There are three basic positions one can take on the problem of financial risk. You can support regulation to prevent risk-taking behavior, you can bail out firms whose failure poses a systematic risk, or you can take the purist libertarian stance that firms should be allowed to fail at any cost to the economy.
Apparently finding all three choices equally unappetizing, the Republican Party has instead settled on a fourth position to explain the failure of Silicon Valley Bank: blame the failure on “wokeness.” “This bank, they’re so concerned with DEI and politics and all kinds of stuff, I think that really diverted from them focusing on their core mission,” said Ron DeSantis on Fox News.
The New York Post has splashed a story under the headline “While Silicon Valley Bank collapsed, top executive pushed ‘woke’ programs.” The article depicts a staffer in the bank’s U.K. office as the woke scapegoat for its financial woes:
Jay Ersapah, the boss of financial risk management at SVB’s UK branch, launched initiatives such as the company’s first month-long Pride campaign and a new blog emphasizing mental health awareness for LGBTQ+ youth.
“The phrase ‘You can’t be what you can’t see’ resonates with me,’” Ersapah was quoted as saying on the company website.
“As a queer person of color and a first-generation immigrant from a working-class background, there were not many role models for me to ‘see’ growing up.”
To sustain the implication that Ersapah’s wokeness is the culprit, one would have to establish two important preconditions: First, that the financial risk manager for the U.K. branch was responsible for decisions made by the main branch in Silicon Valley. And second, that the time she spent writing a few anodyne sentences about the value of diversity somehow prevented her from analyzing the bank’s investment portfolio.
Needless to say, the Post’s story makes no effort to support either premise.
As ridiculous as it sounds, the conservative movement’s leading economic minds have all converged on the theory that SVB’s decision to overleverage its holdings in federal bonds is somehow a product of its commitment to social liberalism. Wall Street Journal columnist Andy Kessler points the finger at a statement touting the board’s diversity:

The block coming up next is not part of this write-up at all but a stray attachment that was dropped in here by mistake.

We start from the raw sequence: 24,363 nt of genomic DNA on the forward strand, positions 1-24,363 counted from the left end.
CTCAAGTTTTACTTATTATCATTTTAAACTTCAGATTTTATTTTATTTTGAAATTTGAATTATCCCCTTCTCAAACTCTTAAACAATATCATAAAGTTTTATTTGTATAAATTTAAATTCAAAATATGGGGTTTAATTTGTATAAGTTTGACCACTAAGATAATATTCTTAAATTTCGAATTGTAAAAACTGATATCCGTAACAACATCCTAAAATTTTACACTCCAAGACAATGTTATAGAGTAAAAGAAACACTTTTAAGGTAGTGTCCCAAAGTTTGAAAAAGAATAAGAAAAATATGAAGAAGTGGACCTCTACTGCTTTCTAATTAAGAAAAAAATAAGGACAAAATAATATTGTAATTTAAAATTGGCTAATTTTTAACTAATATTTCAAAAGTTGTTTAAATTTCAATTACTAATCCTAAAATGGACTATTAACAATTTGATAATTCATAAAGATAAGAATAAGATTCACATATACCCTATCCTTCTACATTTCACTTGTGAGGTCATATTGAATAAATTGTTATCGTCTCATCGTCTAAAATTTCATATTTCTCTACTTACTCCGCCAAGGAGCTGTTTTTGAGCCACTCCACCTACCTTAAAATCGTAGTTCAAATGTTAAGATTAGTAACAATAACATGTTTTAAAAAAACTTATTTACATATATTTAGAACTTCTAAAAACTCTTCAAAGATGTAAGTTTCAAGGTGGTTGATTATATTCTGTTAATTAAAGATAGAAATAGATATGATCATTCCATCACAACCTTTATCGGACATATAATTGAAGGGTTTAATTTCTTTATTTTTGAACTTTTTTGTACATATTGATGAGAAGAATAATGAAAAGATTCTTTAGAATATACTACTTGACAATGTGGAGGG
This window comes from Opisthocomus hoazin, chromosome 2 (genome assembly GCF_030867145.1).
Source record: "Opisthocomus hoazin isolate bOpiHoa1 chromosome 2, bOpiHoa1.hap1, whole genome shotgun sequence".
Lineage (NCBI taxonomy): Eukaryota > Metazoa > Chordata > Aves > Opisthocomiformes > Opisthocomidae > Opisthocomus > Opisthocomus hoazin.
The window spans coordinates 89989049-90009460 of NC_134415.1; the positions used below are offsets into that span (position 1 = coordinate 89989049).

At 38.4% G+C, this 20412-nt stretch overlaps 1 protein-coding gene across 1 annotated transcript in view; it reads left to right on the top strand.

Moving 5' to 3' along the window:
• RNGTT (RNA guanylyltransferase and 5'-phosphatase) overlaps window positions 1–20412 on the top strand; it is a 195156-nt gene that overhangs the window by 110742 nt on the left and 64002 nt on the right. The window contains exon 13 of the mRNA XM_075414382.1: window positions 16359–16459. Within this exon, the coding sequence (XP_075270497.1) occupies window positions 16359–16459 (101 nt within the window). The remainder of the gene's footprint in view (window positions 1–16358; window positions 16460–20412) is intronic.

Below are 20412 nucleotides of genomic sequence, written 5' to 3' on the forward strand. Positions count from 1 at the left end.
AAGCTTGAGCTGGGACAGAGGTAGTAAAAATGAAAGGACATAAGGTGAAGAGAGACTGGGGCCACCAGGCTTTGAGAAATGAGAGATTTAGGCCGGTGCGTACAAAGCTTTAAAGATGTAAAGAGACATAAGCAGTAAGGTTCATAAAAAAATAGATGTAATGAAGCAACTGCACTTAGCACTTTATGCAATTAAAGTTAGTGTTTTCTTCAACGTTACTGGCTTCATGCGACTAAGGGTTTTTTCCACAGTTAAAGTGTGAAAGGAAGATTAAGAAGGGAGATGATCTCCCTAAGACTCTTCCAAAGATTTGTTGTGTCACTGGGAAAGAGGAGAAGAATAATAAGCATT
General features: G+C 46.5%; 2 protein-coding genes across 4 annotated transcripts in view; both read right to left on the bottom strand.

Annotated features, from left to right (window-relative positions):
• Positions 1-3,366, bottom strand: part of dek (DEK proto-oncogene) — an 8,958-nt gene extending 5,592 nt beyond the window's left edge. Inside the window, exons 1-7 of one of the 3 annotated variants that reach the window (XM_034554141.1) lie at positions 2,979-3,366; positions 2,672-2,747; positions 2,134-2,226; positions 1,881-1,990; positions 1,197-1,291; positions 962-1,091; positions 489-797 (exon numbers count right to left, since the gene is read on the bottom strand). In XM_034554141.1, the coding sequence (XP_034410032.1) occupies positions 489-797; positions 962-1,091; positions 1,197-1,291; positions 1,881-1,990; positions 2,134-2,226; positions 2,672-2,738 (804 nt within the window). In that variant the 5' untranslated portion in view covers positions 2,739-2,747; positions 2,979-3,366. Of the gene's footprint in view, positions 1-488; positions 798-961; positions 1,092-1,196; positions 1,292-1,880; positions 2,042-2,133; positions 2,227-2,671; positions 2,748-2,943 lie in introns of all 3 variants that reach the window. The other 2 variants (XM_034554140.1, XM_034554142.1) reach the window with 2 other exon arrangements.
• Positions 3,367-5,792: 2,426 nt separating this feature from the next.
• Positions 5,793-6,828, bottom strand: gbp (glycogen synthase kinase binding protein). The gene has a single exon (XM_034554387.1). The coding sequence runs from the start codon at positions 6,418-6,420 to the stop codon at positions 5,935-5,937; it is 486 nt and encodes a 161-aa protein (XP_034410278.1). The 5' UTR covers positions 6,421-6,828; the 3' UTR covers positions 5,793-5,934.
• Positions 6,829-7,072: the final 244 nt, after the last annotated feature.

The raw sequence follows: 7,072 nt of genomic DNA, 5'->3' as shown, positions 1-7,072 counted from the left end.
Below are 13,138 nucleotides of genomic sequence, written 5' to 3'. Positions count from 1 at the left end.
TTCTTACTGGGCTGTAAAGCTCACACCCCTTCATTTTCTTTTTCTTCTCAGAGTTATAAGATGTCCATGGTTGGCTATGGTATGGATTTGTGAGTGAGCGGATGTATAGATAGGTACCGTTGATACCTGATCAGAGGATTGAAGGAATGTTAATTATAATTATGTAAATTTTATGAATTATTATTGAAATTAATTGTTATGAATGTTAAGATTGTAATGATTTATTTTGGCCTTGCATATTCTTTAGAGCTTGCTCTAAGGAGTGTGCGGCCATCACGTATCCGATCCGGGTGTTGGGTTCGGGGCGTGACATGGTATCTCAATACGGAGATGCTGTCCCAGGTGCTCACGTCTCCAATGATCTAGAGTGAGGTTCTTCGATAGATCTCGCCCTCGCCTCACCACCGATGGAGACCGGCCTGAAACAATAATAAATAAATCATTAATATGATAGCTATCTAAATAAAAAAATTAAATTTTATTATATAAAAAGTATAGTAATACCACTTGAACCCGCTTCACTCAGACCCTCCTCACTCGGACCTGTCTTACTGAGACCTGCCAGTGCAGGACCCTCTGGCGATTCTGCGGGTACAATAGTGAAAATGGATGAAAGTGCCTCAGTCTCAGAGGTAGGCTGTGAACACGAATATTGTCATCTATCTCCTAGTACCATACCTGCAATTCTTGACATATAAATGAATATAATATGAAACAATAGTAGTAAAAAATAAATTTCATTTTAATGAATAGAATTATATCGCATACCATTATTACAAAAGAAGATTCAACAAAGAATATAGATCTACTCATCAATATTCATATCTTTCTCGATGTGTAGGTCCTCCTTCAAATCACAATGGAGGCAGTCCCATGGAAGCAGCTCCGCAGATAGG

Was there regulatory failure? Perhaps. SVB was regulated like a bank but looked more like a money-market fund. Then there’s this: In its proxy statement, SVB notes that besides 91% of their board being independent and 45% women, they also have “1 Black,” “1 LGBTQ+” and “2 Veterans.” I’m not saying 12 white men would have avoided this mess, but the company may have been distracted by diversity demands.
Kessler’s language is unclear, but there are two ways to interpret it. The first is that having one Black person and one nonheterosexual — plus two military veterans! — prevented the bank from noticing its financial risk, which would be an extremely stupid argument. The second is that taking the time to put this information in a proxy statement prevented the bank from noticing its financial risk, which would be even stupider.
Meanwhile, former Trump economist Stephen Moore appeared on Fox News and interpreted a leading question about whether wokeness killed SVB differently. Moore blamed green-energy investments, which he called woke, concluding, “There’s no question that this woke investing had a negative effect on the bottom line of SVB.”
Moore’s analysis is deeply at variance with standard accounts of SVB’s failure, which blame the bank’s portfolio of Treasury bonds, not investing in green-energy projects, which are in any case a booming business.
The “blame wokeness” strategy appears to be an effort to fill the howling void that exists where a coherent Republican analysis of this issue ought to be and instead divert attention to the party’s current fixation. But the whole assumption it draws upon is deeply weird. Are people supposed to assume that, back in the good old days when banks were run entirely (and not just mostly) by white men, there were never financial panics?